A member of two championship football teams â€“ one collegiate and one pro â€“ Jermichael Finley has been a winner at every level. But despite boasting countless pigskin achievements on his rÃ©sumÃ©, the Green Bay Packers tight end still attributes his success on the football field to the fundamentals he picked up on the hardwood with his Houston Hoops AAU team.
“I really think Houston Hoops helped me get to the next level,” says Finley. “Playing against the top players helped me to be the best tight end in many ways. Hand-eye coordination, speed, jumping ability and mostly just outplaying the other guys is what made me better.”
It all started at a prep school in Diboll, Texas, a small town with just over 5000 people. That’s when Jermichael exploded on to the scene in a big way.
“No one had ever heard of Diboll, so no one really thought this kid was going to be any good,” says Austin Pastner, son of legendary Houston Hoops founder Hal Pastner, who played ball with Jermichael back in the day. “In Diboll though, he was the greatest thing since sliced bread.”
It seemed like for every football honor he received at Diboll High School, a basketball accolade would follow suit. He would be named District Offensive Player of the Year in football, and then follow with a District MVP in basketball. Along with being an All-State football selection as a tight end/receiver, he was also an All-State small forward. As a senior at Diboll, he averaged an awe-inspiring 24 points and 20 rebounds while leading the Lumberjacks to an 18-4 record, even amassing 48 points on one memorable night. But it wasn’t until he started playing against stiff competition at Houston Hoops his sophomore year, that people realized what kind of multi-talented athlete he truly was.
“J-Mike was an athletic freak,” says Pastner. “He was so strong, but he had legit basketball skills and could jump out of the gym. Playing for the Hoops, he played against the top competition at the time, and given his size and strength, he would always guard the opponents’ best player â€“ whether it was Louis Williams, Julian Wright, Martell Webster, Brandon Rush or Calvin Miles.”
Finley was so good in fact, that he was recruited by top college football and basketball programs. At one point, he was offered â€“ and verbally committed â€“ to play basketball at the University of Arizona, but had a change of heart. Two days before signing day, he de-committed and decided to accept a scholarship to play football for the Texas Longhorns instead.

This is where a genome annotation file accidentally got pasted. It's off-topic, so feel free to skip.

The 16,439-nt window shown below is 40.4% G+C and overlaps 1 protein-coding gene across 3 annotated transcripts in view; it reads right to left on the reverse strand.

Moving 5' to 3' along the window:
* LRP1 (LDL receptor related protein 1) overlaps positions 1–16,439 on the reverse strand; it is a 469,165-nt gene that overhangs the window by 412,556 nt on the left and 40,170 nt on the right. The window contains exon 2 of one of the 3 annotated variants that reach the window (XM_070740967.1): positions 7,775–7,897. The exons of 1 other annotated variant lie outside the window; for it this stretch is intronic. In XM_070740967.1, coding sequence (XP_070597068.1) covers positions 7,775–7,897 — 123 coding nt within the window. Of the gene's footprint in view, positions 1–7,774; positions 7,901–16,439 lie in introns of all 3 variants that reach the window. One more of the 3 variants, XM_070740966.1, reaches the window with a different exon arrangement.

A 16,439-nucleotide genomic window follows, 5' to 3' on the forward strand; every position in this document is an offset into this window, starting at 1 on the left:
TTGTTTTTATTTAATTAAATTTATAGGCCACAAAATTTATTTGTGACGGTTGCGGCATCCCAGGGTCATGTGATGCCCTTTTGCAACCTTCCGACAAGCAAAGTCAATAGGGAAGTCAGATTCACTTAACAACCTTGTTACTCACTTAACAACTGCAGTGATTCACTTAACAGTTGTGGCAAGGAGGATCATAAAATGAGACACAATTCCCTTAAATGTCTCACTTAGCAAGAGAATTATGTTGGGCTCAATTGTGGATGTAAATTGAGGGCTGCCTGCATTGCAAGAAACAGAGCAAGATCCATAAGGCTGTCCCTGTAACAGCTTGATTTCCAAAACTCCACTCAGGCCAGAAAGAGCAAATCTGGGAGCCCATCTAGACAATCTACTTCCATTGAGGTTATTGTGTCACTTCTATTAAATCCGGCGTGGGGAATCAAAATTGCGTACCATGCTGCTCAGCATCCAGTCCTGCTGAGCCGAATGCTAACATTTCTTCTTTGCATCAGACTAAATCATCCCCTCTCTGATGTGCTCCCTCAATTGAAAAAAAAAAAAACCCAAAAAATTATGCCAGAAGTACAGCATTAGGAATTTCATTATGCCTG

“In the NBA, I’d be average sized,” says the 6-5, 247-pound Finley. “At my size, I’m supposed to be a point guard in the NBA, whereas with Houston Hoops I’d play the three, sometimes the four. I wouldn’t fit my true position.”
Football was probably the better option with respect to long-term career goals for him. While redshirting in 2005, he developed a thirst for winning as Texas won the National Championship over USC. In 2006, he appeared in all 13 games, finishing with 31 receptions for 372 yards and three TDs â€“ totals that rank first on UT’s all-time freshman tight ends list. He went on to start all 13 games for the Longhorns his sophomore year, catching 45 passes for 575 yards before announcing that he was leaving school for a chance to play in the NFL. But he always made time to ball.
“I used to shoot around with [Kevin] Durant,” says Finley. “We couldn’t play too hard against each other because of commitments to our teams, but I can out-hoop him though â€“ I’m a ball player! I still talk to him once in a while. I try to watch him every Tuesday or whenever he’s on TV â€“ gotta support fellow Texas alumni.”
Drafted in the third round of the 2008 NFL Draft by the Packers, Finley didn’t take long to adjust to Cheesehead Nation. In just his second year as a pro, he eclipsed 800 yards receiving and five touchdowns, contributing to Green Bay’s playoff push down the stretch of the season. Getting the starting nod in the 2010-11 season over veteran tight end Donald Lee, Finley posted two 100-plus yard performances in his first four games before suffering a season-ending knee injury early into his Week 5 matchup against the Redskins. Though the Pack went on to win Super Bowl XLV without Jermichael, he isn’t one to sulk in the corner.
“Winning the Super Bowl’s been great,” says Finley. “All the parades and everything. I gotta practice right and get my offseason right so I can come back to the Super Bowl again. Next year I gotta show the world that I am the best tight end.”
Ironically, competing against Jermichael to be the best tight end in the NFL this upcoming season are two of his former AAU teammates, Martellus Bennett (Cowboys) and Fendi Onobun (Rams). How many AAU basketball teams can boast three future NFL tight ends from the same roster? The answer is none.
When asked which NBA player would be able to hold their own in the NFL, Jermichael didn’t hesitate to give his opinion.
“I think Ron Artest and LeBron James would be able to play football with their size and ability,” says Finley. “The best suited player though is Blake [Griffin]. He’s an animal. That’s another guy that can be a tight end. I’m watching Clippers games now and he’s phenomenal. I love watching him play.”
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